Bishop Loran Mann, a trailblazer and Pittsburgh icon, dies at 74

by Rob Taylor Jr.
Courier Staff Writer
Church Of God In Christ. Six and a half million members. More than 100 countries.

What are the odds that a person could elevate all the way up to a board of such distinction as the COGIC General Board, which consists of just 12 Bishops, responsible for establishing and executing policies for the membership, as well as sustaining and perpetuating spiritual order within the Church?

But then again, we’re talking about The Right Reverend Loran Edward Mann. The man who was determined to start a church under a tent in 1969 with just 19 members. Today, there are hundreds who call themselves current members of Pentecostal Temple Church of God in Christ, at a can’t-miss, $1.2 million facility on the corner of Larimer Avenue and East Liberty Boulevard in East Liberty.

Bishop Mann, who was loved, revered and admired, died on Sunday, May 2. He was 74.


‘Pittsburgh lost a Lion.’
– Pittsburgh Mayor Bill Peduto


Just weeks before his passing, Bishop Mann indeed was elected to a four-year term on the COGIC’s General Board. The congratulatory messages for Bishop Mann at the time were innumerable.

Prior to the General Board elections, Bishop Mann had received support and endorsements from many in the COGIC family, including Bishop Felton M. Smith Jr., of Tennessee.

“He is a consummate leader, a man of impeccable lifestyle, he’s a preacher of righteousness, a lover of God’s people,” Bishop Smith said of Bishop Mann during a COGIC virtual event on Feb. 17. “And it’s been my joy to know him these many years and to see his fidelity, his devotion, his loyalty to the church and the people of God…The Lord has prepared him for such a time as this. We need these kind of salient thinking individuals for such a challenging time in which we live. He has my full endorsement.”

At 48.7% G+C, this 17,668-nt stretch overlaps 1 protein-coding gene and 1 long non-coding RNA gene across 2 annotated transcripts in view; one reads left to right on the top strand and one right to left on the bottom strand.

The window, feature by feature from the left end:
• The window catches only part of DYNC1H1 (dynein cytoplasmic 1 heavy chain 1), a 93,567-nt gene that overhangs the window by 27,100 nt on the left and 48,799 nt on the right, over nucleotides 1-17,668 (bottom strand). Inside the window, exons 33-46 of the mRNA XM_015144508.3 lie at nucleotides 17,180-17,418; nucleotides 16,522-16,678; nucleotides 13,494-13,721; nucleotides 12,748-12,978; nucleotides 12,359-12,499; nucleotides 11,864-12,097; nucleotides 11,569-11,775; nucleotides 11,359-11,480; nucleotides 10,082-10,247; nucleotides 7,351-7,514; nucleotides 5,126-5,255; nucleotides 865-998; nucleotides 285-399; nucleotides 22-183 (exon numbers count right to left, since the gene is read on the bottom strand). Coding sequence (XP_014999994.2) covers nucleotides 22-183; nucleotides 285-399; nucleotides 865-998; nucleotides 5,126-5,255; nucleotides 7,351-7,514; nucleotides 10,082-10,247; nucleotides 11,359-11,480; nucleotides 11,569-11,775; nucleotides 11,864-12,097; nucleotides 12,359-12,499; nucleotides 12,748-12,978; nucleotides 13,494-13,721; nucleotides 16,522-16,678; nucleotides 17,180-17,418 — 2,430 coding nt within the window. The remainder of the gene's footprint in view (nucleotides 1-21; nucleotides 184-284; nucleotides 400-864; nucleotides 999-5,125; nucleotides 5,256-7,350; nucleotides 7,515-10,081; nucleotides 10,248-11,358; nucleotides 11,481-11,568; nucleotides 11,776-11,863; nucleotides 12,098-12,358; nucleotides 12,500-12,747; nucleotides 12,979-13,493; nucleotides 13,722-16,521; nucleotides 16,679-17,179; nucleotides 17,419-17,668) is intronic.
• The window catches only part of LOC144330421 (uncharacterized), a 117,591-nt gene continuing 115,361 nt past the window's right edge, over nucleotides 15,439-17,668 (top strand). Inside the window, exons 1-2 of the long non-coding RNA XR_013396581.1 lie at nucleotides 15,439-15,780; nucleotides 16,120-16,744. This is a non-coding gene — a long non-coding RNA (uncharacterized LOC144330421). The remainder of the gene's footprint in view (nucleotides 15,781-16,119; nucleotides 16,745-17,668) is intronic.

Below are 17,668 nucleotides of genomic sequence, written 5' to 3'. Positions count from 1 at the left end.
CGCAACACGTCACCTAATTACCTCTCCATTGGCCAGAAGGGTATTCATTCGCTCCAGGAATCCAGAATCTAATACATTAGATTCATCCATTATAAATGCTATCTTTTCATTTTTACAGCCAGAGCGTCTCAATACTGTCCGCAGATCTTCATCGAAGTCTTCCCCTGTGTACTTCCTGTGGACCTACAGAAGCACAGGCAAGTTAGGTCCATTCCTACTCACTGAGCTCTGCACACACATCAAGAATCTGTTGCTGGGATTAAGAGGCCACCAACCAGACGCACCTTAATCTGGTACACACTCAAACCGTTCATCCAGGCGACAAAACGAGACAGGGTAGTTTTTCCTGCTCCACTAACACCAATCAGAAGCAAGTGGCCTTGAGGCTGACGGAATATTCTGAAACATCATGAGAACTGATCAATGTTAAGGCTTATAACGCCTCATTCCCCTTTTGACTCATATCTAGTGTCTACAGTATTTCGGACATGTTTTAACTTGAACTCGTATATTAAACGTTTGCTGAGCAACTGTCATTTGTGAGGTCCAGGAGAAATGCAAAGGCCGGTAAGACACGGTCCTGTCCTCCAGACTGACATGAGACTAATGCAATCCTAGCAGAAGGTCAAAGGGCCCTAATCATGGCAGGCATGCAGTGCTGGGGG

The New Pittsburgh Courier learned that Bishop Mann was born in Ocala, Fla., a small city nestled between Tallahassee and Orlando, on Aug. 8, 1946. His family moved to Pittsburgh in 1959, but Bishop Mann recalled in a 2019 interview with Cornerstone Television Network how he was reluctant to move from his hometown, away from so many of his friends.

“I heard the voice of the Lord say that he wanted me in Pittsburgh,” Bishop Mann said in the interview. “I had no idea then, what he had in mind.”

THE FAMILY OF BISHOP MANN—Loran Mann II, First Lady Barbara Mann, Bishop Loran Mann, Tiana Mann, in this photo from 2009.

Bishop Mann attended both Westinghouse High School and the University of Pittsburgh, and later became the first African American newscaster on KDKA Radio, in 1968, around age 22. He spent 10 years at KDKA Radio, and when the opportunity came for him to jump to television full-time, he took the leap to WPXI-TV (Channel 11). It’s there where “Loran Mann” became a household name, reporting any and everywhere at any hour of the day or night, his booming voice commanding attention in every report.

After more than 20 years at WPXI, Bishop Mann retired from TV and made sure his ministry was full-time.

In 1992, Bishop Mann led Pentecostal Temple COGIC into ownership in the broadcasting industry with the acquisition of WGBN-AM (1150), which was the city’s first 24-hour-a-day Gospel music station. In 2006, Bishop Mann became a founding member of the “Rejoice Musical Soulfood Network,” which offers Gospel music programming by satellite to stations across the country.